Bleached White Flour

Removing the germ and the bran takes away all the food value, leaving simply massive amount of carbohydrates. So as soon as the whit flour or white rice starts digestive, it turns to sugar, the arch fattener.

Bleached White Flour

“Bleached flour” is any refined flour with a whitening agent added. “Refined flour” has had the germ and bran removed and is typically referred to as “white flour”.

Bleached flour is artificially aged using a bleaching agent, a maturing agent, or both. A bleaching agent would affect only the carotenoids in the flour; a maturing agent affects gluten development. A maturing agent may either strengthen or weaken gluten development.

Bleached white flour

Wholewheat Flour

Click to see the – Health Effects of Whole Wheat Flour vs Enriched White Flour


The four most common additives used as bleaching/maturing agents in the US are:

  • potassium bromate – Listed as an ingredient, it is a maturing agent that strengthens gluten development. It does not bleach.
  • benzoyl peroxide – Bleaches, but does not act as a maturing agent. It has no effect on gluten.
  • ascorbic acid Listed as an ingredient, either as an indication that the flour was matured using ascorbic acid or that a small amount is added as a dough enhancer. It is a maturing agent that strengthens gluten development, but does not bleach.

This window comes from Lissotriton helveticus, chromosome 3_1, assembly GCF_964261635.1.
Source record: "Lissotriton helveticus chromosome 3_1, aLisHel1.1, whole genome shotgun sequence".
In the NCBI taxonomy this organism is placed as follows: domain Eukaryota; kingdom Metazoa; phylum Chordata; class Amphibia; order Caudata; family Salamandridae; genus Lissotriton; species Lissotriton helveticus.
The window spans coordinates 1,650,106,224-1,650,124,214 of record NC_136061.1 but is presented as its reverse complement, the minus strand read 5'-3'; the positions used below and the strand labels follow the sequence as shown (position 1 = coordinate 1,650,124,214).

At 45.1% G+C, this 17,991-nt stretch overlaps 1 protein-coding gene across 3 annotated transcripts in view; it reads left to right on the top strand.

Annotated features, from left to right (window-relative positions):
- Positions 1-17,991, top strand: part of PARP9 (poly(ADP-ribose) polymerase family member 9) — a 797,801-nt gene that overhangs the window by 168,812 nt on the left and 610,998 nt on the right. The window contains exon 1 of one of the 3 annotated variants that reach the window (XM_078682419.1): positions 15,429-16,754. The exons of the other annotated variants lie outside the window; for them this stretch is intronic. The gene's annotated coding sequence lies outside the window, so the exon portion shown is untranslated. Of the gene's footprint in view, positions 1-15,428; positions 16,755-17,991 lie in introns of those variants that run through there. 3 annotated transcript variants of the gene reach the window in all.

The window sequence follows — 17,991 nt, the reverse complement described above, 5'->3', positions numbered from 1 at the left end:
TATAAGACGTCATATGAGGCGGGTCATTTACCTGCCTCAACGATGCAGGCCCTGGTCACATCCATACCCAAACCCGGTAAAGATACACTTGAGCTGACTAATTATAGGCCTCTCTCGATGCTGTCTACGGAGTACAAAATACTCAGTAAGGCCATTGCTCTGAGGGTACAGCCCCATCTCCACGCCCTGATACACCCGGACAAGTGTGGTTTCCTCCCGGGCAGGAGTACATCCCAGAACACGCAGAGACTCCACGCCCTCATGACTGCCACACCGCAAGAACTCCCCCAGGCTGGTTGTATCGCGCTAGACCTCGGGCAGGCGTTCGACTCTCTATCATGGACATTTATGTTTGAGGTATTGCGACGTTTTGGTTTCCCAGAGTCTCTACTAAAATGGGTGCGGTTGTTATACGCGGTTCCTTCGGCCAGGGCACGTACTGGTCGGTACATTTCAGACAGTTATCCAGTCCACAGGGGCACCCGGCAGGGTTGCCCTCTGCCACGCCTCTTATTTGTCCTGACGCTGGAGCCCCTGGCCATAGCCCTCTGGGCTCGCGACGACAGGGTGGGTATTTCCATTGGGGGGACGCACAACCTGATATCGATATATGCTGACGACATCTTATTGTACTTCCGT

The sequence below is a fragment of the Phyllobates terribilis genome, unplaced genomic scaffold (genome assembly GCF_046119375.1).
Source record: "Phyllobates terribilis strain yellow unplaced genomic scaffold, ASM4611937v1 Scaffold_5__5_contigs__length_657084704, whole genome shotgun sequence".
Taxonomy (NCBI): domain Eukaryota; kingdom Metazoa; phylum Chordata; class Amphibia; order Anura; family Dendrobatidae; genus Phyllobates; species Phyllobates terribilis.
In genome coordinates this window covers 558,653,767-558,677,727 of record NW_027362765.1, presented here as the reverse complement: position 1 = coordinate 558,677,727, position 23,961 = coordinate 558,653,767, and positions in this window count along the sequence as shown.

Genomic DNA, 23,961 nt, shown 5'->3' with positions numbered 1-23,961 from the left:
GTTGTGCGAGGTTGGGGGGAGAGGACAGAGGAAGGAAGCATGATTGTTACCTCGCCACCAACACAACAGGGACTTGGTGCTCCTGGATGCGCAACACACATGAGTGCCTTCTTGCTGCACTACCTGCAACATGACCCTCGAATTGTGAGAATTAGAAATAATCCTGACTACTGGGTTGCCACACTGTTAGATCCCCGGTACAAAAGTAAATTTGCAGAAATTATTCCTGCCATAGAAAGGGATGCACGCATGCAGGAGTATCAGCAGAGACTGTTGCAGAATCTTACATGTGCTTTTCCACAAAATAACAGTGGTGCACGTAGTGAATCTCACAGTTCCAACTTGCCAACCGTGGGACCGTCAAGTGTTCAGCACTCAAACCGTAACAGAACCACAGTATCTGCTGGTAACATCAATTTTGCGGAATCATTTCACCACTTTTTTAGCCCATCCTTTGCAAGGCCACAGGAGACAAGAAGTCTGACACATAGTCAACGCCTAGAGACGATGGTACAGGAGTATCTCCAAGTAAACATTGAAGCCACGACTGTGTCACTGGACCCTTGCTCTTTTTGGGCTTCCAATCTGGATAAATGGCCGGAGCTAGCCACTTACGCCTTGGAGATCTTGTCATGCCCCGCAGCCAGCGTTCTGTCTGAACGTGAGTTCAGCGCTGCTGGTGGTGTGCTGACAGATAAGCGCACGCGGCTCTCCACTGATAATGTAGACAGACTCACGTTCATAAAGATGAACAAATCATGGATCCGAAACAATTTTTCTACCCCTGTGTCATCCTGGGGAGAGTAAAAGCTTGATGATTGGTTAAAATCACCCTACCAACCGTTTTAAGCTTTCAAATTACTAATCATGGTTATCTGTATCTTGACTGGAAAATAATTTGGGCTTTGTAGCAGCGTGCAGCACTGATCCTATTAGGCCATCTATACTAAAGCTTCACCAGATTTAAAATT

• chlorine gas – Used as both a bleaching agent and a maturing agent. Weakens gluten development and oxidizes starches, making it easier for the flour to absorb water and swell, resulting in thicker batters and stiffer doughs. The retarded gluten formation is desirable in cakes, cookies, and biscuits as it would otherwise make them tougher and bread-like. The modification of starches in the flour allows the use of wetter doughs (making for a moister end product) without destroying the structure necessary for light fluffy cakes and biscuits.[10] Chlorinated flour allows cakes and other baked goods to set faster, rise better, the fat to be distributed more evenly, with less vulnerability to collapse.

Some other chemicals used as flour treatment agents to modify color and baking properties include:

Common preservatives in commercial flour include:

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